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Trump administration moves to ban flavored e-cigarettes

WASHINGTON — President Donald Trump said Wednesday that the US Food and Drug Administration would be putting out “some very strong recommendations” regarding the use of flavored e-cigarettes in “a couple of weeks.”

Health and Human Services Secretary Alex Azar, seated in the Oval Office with the President, first lady Melania Trump and the acting commissioner of the FDA, announced that newly proposed enforcement policy would require flavored e-cigarette companies to take their products off the market.

President Donald Trump speaks as first lady Melania Trump, Secretary of Health and Human Services Alex Azar, and Acting FDA Commissioner Norman Sharpless listen during an Oval Office announcement September 11, 2019 at the White House in Washington, DC. Secretary Azar announced that the U.S. government is planning to ban all non-tobacco flavored vaping products from the market. (Photo by Alex Wong/Getty Images)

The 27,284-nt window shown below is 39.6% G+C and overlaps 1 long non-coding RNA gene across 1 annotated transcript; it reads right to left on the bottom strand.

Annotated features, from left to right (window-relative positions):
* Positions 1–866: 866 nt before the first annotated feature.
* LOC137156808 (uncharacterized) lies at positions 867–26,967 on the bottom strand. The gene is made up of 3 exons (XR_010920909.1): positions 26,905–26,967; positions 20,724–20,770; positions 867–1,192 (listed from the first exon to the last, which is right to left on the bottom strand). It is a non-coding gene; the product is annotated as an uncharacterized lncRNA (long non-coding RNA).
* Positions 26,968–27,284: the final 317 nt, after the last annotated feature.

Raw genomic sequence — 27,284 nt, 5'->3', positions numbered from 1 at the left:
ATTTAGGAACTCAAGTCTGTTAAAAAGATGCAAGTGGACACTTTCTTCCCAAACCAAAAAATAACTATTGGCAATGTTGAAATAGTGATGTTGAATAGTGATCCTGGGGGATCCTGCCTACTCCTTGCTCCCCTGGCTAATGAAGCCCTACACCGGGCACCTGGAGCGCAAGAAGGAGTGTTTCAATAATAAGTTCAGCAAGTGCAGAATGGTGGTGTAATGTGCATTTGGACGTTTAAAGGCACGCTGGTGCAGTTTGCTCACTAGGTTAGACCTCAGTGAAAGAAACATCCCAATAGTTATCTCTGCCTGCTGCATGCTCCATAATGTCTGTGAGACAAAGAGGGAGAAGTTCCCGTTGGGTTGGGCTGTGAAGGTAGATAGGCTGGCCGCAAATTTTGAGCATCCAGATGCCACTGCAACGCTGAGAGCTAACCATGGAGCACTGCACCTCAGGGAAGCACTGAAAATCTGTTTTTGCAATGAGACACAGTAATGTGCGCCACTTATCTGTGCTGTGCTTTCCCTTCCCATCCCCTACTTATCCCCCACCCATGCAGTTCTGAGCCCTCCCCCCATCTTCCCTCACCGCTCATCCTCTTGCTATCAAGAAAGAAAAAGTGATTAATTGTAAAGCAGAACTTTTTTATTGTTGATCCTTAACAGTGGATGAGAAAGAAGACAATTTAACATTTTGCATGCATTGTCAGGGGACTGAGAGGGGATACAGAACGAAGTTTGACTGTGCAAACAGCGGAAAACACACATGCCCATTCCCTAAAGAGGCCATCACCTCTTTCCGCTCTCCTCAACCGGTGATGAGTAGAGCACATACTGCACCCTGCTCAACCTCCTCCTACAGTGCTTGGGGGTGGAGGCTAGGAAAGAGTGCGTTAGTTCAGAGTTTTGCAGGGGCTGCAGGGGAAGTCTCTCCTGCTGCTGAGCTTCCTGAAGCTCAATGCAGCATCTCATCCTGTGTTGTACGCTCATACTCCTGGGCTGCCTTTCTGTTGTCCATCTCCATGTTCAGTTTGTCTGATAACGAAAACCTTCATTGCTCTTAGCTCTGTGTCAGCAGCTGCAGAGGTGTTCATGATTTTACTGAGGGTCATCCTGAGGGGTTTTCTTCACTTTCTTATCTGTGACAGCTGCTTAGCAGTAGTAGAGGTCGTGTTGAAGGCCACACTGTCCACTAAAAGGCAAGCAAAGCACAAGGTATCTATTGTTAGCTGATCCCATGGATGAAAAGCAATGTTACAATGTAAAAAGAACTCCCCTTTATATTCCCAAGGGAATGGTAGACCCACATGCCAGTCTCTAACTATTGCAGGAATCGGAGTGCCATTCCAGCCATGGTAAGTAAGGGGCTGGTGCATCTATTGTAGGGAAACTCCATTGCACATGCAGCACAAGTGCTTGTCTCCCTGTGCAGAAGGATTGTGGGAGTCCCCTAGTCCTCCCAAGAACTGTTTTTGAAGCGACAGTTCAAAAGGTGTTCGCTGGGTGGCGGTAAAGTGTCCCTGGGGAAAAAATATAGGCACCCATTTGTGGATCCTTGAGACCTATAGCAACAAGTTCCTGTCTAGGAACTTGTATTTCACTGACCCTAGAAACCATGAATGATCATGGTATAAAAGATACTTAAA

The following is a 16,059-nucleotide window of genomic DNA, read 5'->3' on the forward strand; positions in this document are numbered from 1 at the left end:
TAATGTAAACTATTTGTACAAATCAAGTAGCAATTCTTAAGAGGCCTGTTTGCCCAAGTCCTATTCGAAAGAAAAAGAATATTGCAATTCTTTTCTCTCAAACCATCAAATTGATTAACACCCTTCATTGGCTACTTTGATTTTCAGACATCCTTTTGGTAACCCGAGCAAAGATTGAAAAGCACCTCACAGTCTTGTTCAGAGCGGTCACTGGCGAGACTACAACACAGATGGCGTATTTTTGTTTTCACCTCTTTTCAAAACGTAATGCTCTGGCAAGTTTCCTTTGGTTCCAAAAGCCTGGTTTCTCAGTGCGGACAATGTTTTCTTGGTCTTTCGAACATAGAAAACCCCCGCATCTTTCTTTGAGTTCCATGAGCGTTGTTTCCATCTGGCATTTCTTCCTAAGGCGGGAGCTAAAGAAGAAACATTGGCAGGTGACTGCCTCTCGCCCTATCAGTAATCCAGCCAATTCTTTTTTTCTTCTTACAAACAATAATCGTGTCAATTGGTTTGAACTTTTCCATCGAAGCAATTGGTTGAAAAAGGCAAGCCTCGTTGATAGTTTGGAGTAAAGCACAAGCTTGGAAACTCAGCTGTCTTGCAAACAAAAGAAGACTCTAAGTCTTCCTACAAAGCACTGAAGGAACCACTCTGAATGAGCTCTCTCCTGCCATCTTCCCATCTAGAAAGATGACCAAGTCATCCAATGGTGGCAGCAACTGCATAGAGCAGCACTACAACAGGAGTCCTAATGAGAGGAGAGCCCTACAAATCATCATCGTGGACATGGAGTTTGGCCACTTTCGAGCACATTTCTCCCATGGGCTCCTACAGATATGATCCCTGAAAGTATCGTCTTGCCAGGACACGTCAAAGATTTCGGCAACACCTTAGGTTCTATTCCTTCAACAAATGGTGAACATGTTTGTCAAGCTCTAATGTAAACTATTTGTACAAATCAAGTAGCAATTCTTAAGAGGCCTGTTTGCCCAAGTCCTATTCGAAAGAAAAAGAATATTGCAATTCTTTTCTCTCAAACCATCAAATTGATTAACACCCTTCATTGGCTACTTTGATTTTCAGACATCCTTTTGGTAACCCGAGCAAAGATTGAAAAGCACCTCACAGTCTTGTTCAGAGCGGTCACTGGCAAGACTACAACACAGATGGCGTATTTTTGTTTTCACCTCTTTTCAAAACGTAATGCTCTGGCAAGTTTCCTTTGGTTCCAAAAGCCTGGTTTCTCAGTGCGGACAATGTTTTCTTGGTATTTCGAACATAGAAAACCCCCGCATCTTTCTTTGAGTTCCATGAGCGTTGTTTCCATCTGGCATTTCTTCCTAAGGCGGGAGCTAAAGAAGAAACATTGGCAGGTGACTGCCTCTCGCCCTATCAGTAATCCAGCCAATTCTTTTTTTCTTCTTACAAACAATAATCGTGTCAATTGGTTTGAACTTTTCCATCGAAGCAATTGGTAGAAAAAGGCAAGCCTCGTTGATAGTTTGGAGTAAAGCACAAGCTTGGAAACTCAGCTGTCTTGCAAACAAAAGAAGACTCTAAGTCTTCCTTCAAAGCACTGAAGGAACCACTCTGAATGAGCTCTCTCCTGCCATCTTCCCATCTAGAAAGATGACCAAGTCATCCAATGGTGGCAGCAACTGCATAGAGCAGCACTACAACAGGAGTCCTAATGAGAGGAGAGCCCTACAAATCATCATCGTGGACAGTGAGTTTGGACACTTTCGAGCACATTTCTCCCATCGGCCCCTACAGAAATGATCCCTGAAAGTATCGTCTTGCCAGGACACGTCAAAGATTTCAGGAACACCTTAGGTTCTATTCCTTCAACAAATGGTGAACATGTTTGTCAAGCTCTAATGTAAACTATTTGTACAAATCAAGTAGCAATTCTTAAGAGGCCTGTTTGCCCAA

“It’ll take several weeks for us to put out the final guidance that will announce all the parameters around the enforcement policy, and then there will likely be about a 30-day delay to effective date, as is customary,” Azar said. But “at that point all flavored e-cigarettes other than tobacco flavor would have to be removed from the market.”

By May 20, he said, e-cigarette companies making tobacco-flavored products would have the chance to file for approval by the FDA. At that time, flavored-product manufacturers would also have the opportunity to file, but their products would be off the market until approved.

A sixth person in the United States has died from lung disease related to vaping, Kansas health officials said Tuesday.

The US Centers for Disease Control and Prevention, the FDA and state health departments have been investigating this outbreak. Health officials say they haven’t found a definitive cause or a clear connection between cases, but some are zeroing in on potential clues.

As of Friday, there have been more than 450 possible cases of lung illness associated with using e-cigarettes reported to the CDC across 33 states and the US Virgin Islands. The numbers have been changing frequently.

The first lady, whose “Be Best” platform focuses in part on children’s health and combating addiction, has spoken out more than once over her concerns over e-cigarette use by children.

“I am deeply concerned about the growing epidemic of e-cigarette use in our children. We need to do all we can to protect the public from tobacco-related disease and death, and prevent e-cigarettes from becoming an on-ramp to nicotine addiction for a generation of youth,” she tweeted earlier this week.

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